I don’t know why I keep doing this to myself (I guess because I picked up some discards), but I keep reading Anne Stuart’s Blue series even thought I don’t like it. But I tell you now, I am done. Ice Blue has ended it for me. It’s incredibly readable, if you don’t mind a lack of making sense. And the characters are great, if you don’t mind yet another underwritten heroine because the author is obviously in love with her hero, who doesn’t have a lot of growth so you spend the first half of the book with him basically going through the same conflict cycle over and over and over until you want to throw the book down, but you don’t because Stuart was your first romance love. God I’m afraid to reread Catspaw and Catspaw II.
Summer Hawthorne is less wishy-washy than most of Stuart’s gals, but often as dim. Takashi O’Brien (whatever, Miguel O’Hara) gets called “Taka” by the author a lot, and then suddenly by Summer, as if we should all know that very common nickname. Still, if a guy introduces himself as William, you don’t start calling him Bill or Will, do you? And yet that’s what Summer does, because that’s what Stuart does, and it’s sloppy.
There’s a lot of sloppy writing in this. Plot holes. Characters introduced at awkward times, half-written, whatever. Stuart needs a better editor, I think, but that seems to be an issue with a lot of long-time writers; the companies will just publish whatever instead of asking for a tighter, better book. I guess everyone’s on a schedule.
Anyway, Blue heroines seem to always be forgiving the guys for almost killing them, but in this one, dude actually drowns her. Stuart is the mistress of Stockholm Syndrome, basically.
Marilyn Singer edits I Believe in Water: Twelve Brushes with Religion but forgets to edit Gregory Maguire enough, in my opinion. God, I hate that guy. Most of the other stories are great, though. One author writes teen pregnancy from three different religious viewpoints, which is interesting, and Singer’s own story is about a tween who’s trying to understand relationships and religion at the same time. One story is the same as another I read in an anthology, so I skipped it. M.E. Kerr writes a story that’s pretty much everything she wrote early on. Woodson writes about Jehovah’s Witnesses, which I always find fascinating. This is less a something-for-everyone and really an everything-for-everyone book. This is a great way for tween and teen readers to interact with other religions using the written word.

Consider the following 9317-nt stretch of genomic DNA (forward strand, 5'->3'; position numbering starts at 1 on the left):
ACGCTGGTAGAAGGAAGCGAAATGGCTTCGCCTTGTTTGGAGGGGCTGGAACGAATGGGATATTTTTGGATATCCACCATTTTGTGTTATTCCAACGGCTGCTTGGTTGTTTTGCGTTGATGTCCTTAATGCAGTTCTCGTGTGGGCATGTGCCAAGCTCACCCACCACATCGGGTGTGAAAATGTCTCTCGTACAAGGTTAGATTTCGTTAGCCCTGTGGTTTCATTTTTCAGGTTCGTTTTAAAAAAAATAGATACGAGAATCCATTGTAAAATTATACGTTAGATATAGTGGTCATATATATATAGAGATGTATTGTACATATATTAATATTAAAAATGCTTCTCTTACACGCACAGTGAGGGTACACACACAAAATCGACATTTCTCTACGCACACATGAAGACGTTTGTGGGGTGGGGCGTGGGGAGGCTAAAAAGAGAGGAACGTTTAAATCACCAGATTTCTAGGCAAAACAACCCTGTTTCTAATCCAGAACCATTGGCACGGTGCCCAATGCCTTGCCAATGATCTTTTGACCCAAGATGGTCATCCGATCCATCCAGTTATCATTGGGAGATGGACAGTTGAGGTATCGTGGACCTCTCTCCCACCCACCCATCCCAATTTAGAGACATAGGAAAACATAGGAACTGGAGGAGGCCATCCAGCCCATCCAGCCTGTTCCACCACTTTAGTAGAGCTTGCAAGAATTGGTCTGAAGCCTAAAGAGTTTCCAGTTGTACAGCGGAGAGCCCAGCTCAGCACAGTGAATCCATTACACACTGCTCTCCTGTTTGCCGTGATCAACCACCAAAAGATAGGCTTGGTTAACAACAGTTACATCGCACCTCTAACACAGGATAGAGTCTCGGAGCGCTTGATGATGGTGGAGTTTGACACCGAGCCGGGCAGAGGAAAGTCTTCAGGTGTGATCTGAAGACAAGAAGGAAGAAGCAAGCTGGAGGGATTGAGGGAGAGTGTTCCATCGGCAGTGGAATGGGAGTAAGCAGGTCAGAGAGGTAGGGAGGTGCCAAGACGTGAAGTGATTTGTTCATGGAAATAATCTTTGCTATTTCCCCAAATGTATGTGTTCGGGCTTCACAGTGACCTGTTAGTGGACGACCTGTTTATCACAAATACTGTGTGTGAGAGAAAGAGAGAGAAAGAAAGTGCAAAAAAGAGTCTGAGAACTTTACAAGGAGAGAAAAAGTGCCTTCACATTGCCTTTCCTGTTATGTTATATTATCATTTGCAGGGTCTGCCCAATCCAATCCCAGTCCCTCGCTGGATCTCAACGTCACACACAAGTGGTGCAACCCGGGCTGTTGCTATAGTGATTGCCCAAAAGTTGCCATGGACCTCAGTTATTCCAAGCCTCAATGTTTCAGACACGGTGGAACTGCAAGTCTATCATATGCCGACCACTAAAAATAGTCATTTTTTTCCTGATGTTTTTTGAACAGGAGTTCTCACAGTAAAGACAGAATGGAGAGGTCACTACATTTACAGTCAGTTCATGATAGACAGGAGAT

Finally, I knocked out Darth Vader and Son, a cute collection of comic panels by Jeffrey Brown, which spoofs Star Wars in a very adorable way: Luke is just a little guy being raised by his dad. Kids might miss all of the references, and adults might too, but it’s still a quick, adorable flip-through with lots of funny and sly jokes.
That was my week in books. Join me next week when apparently all I did was read horror.
I ended up staying up most of the night reading the end of The Shining (holy crap) and then woke up not too long before my husband came home from work, then my daughter had a half-day and declared a family day of hanging around watching my husband play BioShock Infinite. We don’t have a lot of shows we still watch together–Doctor Who being an exception–but we do have games. This was her choice, and I’m of course being hypercritical of it because it should be much better than it is.
Some things I’m sure are just coding things, like the money in the trash cans, but omg, the guy who does the voice for Comstock drives me absolutely batty. Here’s this guy, back in the 1910s, who’s older and religious and an authority figure.
WHY DID THEY GET A TOTAL DUDEBRO TO DO HIS VOICE?!?!?!
Seriously, EVERY TIME HE SPEAKS, all I can hear is “bro.”
“DeWitt, you are the False Prophet…bro.”
“Elizabeth, girlbro, you’re my heir.”
How long is a stretch?
I’m going to win two NaBlos and utterly fail my NaNo. I have written about 10K altogether, in the three things I tried to write. I suppose I could try to go crazy tomorrow while my husband’s at work, but his shift is such that even if I pushed myself, I couldn’t get more than, say, about 5K tops. Nowhere near what I wanted to get done.
So what happened? Was it poor time management? (Yes.) Was it writer’s block? (Not that I’d call it.) Was it writer’s anxiety? (Yes.) Did I write through the tough times? (No.)
And that’s the thing. I didn’t write through the bad times. I freaked out about my inability to write instead. I’m totally happy writing blog stuff. Completely comfortable, if still putting off that damn recap. (Will do it tomorrow, I swear. There’s nothing going on tomorrow. I’m not going to home for Thanksgiving.)
So yeah, I’m doing that, and I’m doing last week in books, and then I still have two days to fill, the last of which I’m sure will be me putting myself on the back. I’m still nowhere near my old number of hits, but the Vampire Diaries TV show pretty much killed that. (And here I thought I’d get more hits from it–instead, my site got buried in show results.)
After the last recap is done, though–ooh, Harlequins. And job hunting.
Ughhh. Real life.